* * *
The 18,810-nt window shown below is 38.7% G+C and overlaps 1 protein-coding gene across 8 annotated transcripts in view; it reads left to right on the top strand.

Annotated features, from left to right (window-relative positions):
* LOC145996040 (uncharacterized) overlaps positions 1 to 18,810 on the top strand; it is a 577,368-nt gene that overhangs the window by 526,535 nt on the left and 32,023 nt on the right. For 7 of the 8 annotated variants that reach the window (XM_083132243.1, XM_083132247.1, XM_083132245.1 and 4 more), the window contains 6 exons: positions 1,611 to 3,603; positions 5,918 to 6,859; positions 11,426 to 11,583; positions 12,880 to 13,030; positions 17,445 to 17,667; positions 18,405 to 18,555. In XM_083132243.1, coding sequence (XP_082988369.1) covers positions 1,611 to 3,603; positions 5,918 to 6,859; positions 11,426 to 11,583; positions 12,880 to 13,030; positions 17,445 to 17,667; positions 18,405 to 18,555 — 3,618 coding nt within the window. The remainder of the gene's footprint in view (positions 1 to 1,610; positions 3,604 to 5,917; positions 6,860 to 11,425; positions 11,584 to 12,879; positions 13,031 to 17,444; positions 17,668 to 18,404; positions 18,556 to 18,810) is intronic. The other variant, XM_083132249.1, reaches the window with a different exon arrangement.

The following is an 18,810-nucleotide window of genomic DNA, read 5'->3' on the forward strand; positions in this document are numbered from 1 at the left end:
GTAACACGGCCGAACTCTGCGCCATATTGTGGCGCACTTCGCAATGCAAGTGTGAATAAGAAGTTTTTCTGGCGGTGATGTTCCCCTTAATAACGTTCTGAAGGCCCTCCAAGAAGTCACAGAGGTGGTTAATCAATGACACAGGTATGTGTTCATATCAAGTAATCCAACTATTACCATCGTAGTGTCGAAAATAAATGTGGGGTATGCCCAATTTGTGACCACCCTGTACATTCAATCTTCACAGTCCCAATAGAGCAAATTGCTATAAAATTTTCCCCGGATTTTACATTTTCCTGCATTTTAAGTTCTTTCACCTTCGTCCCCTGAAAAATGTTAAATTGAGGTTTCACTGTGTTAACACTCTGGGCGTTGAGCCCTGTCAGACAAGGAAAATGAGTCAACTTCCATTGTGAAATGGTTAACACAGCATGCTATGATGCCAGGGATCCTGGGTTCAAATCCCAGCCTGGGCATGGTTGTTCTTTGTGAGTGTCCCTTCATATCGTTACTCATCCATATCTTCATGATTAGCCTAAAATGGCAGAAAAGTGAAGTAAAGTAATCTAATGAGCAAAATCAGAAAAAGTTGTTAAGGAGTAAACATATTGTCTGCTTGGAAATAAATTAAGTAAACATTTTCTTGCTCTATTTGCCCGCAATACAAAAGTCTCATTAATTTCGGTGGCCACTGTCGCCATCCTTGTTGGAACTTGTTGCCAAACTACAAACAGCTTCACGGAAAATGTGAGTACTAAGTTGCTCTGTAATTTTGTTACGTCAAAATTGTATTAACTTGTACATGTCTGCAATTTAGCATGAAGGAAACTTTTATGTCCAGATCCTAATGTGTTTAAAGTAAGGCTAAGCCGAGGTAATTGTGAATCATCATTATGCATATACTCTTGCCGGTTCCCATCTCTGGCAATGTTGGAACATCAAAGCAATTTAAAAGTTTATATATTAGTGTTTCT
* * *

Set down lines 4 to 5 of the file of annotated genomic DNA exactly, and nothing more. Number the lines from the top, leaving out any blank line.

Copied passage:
The following is an 18,810-nucleotide window of genomic DNA, read 5'->3' on the forward strand; positions in this document are numbered from 1 at the left end:
GTAACACGGCCGAACTCTGCGCCATATTGTGGCGCACTTCGCAATGCAAGTGTGAATAAGAAGTTTTTCTGGCGGTGATGTTCCCCTTAATAACGTTCTGAAGGCCCTCCAAGAAGTCACAGAGGTGGTTAATCAATGACACAGGTATGTGTTCATATCAAGTAATCCAACTATTACCATCGTAGTGTCGAAAATAAATGTGGGGTATGCCCAATTTGTGACCACCCTGTACATTCAATCTTCACAGTCCCAATAGAGCAAATTGCTATAAAATTTTCCCCGGATTTTACATTTTCCTGCATTTTAAGTTCTTTCACCTTCGTCCCCTGAAAAATGTTAAATTGAGGTTTCACTGTGTTAACACTCTGGGCGTTGAGCCCTGTCAGACAAGGAAAATGAGTCAACTTCCATTGTGAAATGGTTAACACAGCATGCTATGATGCCAGGGATCCTGGGTTCAAATCCCAGCCTGGGCATGGTTGTTCTTTGTGAGTGTCCCTTCATATCGTTACTCATCCATATCTTCATGATTAGCCTAAAATGGCAGAAAAGTGAAGTAAAGTAATCTAATGAGCAAAATCAGAAAAAGTTGTTAAGGAGTAAACATATTGTCTGCTTGGAAATAAATTAAGTAAACATTTTCTTGCTCTATTTGCCCGCAATACAAAAGTCTCATTAATTTCGGTGGCCACTGTCGCCATCCTTGTTGGAACTTGTTGCCAAACTACAAACAGCTTCACGGAAAATGTGAGTACTAAGTTGCTCTGTAATTTTGTTACGTCAAAATTGTATTAACTTGTACATGTCTGCAATTTAGCATGAAGGAAACTTTTATGTCCAGATCCTAATGTGTTTAAAGTAAGGCTAAGCCGAGGTAATTGTGAATCATCATTATGCATATACTCTTGCCGGTTCCCATCTCTGGCAATGTTGGAACATCAAAGCAATTTAAAAGTTTATATATTAGTGTTTCT